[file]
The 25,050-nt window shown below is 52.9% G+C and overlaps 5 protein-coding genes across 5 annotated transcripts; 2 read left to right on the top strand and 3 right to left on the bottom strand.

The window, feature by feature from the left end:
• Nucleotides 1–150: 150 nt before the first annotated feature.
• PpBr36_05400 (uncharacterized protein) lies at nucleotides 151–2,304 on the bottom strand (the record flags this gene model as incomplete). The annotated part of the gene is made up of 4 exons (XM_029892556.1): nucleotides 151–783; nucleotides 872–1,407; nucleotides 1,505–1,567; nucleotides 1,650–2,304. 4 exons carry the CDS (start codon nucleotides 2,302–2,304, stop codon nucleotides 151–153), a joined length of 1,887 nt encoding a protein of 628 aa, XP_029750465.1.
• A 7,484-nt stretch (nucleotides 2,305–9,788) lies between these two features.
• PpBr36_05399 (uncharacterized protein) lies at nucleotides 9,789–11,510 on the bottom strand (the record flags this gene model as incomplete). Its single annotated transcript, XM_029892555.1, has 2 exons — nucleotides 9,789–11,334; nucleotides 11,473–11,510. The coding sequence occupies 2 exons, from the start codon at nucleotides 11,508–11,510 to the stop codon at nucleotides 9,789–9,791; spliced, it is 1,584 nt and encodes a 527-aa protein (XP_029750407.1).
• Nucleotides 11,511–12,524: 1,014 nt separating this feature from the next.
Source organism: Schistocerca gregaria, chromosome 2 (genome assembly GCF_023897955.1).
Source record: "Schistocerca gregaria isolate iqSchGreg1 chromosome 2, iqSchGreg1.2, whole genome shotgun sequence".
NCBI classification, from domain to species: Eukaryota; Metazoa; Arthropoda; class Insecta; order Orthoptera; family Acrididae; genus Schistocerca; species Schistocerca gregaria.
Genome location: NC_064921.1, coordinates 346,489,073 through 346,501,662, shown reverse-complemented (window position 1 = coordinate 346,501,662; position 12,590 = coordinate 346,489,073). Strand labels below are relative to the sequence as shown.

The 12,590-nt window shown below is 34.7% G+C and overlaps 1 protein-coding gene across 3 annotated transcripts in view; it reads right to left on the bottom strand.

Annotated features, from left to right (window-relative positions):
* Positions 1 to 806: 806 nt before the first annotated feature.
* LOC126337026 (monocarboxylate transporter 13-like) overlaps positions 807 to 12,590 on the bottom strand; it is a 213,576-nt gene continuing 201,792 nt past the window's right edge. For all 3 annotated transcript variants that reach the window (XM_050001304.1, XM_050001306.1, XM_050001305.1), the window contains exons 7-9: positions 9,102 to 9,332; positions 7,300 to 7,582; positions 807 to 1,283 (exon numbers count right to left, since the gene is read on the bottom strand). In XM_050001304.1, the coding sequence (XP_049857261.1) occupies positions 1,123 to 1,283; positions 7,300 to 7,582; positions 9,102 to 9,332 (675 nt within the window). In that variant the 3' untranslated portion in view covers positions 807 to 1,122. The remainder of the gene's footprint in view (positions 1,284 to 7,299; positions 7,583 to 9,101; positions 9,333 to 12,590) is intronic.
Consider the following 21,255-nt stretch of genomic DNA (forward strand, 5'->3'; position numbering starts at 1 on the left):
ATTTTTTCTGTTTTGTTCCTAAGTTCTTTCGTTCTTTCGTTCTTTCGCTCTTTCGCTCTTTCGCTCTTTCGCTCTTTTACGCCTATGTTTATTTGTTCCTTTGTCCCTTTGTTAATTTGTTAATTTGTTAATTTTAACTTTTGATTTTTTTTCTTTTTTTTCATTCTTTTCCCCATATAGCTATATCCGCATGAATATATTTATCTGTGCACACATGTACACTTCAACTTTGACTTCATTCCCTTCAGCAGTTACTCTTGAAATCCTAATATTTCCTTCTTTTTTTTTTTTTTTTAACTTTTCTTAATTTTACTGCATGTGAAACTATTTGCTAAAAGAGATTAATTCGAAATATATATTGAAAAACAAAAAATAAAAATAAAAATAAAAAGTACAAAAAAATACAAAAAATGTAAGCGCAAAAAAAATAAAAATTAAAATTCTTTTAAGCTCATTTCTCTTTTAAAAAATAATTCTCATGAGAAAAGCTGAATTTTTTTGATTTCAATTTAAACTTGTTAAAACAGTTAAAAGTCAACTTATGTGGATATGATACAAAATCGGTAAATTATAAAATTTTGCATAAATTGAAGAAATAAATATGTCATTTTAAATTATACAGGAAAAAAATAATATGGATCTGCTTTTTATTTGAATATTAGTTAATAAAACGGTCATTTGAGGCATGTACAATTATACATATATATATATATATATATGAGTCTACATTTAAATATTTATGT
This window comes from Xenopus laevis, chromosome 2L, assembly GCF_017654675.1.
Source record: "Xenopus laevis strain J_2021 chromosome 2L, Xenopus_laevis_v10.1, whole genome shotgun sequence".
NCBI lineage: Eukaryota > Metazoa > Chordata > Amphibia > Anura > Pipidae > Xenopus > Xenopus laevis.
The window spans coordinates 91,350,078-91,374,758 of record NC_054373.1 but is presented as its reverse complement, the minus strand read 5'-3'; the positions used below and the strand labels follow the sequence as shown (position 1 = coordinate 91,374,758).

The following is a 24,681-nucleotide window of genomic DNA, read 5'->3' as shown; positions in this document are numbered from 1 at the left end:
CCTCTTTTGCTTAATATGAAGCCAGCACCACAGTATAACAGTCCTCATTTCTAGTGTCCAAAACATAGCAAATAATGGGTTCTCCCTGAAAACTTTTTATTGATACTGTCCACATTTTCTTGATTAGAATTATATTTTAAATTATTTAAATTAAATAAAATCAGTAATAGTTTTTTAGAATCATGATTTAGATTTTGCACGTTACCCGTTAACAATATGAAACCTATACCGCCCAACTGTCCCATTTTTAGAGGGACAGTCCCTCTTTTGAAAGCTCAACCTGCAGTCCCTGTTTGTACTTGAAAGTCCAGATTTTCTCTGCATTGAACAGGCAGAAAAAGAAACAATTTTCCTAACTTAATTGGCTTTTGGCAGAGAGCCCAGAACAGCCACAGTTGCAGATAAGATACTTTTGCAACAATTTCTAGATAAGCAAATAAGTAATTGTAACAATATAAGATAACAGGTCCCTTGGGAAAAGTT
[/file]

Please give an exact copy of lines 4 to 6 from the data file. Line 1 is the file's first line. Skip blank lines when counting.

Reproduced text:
• PpBr36_05400 (uncharacterized protein) lies at nucleotides 151–2,304 on the bottom strand (the record flags this gene model as incomplete). The annotated part of the gene is made up of 4 exons (XM_029892556.1): nucleotides 151–783; nucleotides 872–1,407; nucleotides 1,505–1,567; nucleotides 1,650–2,304. 4 exons carry the CDS (start codon nucleotides 2,302–2,304, stop codon nucleotides 151–153), a joined length of 1,887 nt encoding a protein of 628 aa, XP_029750465.1.
• A 7,484-nt stretch (nucleotides 2,305–9,788) lies between these two features.
• PpBr36_05399 (uncharacterized protein) lies at nucleotides 9,789–11,510 on the bottom strand (the record flags this gene model as incomplete). Its single annotated transcript, XM_029892555.1, has 2 exons — nucleotides 9,789–11,334; nucleotides 11,473–11,510. The coding sequence occupies 2 exons, from the start codon at nucleotides 11,508–11,510 to the stop codon at nucleotides 9,789–9,791; spliced, it is 1,584 nt and encodes a 527-aa protein (XP_029750407.1).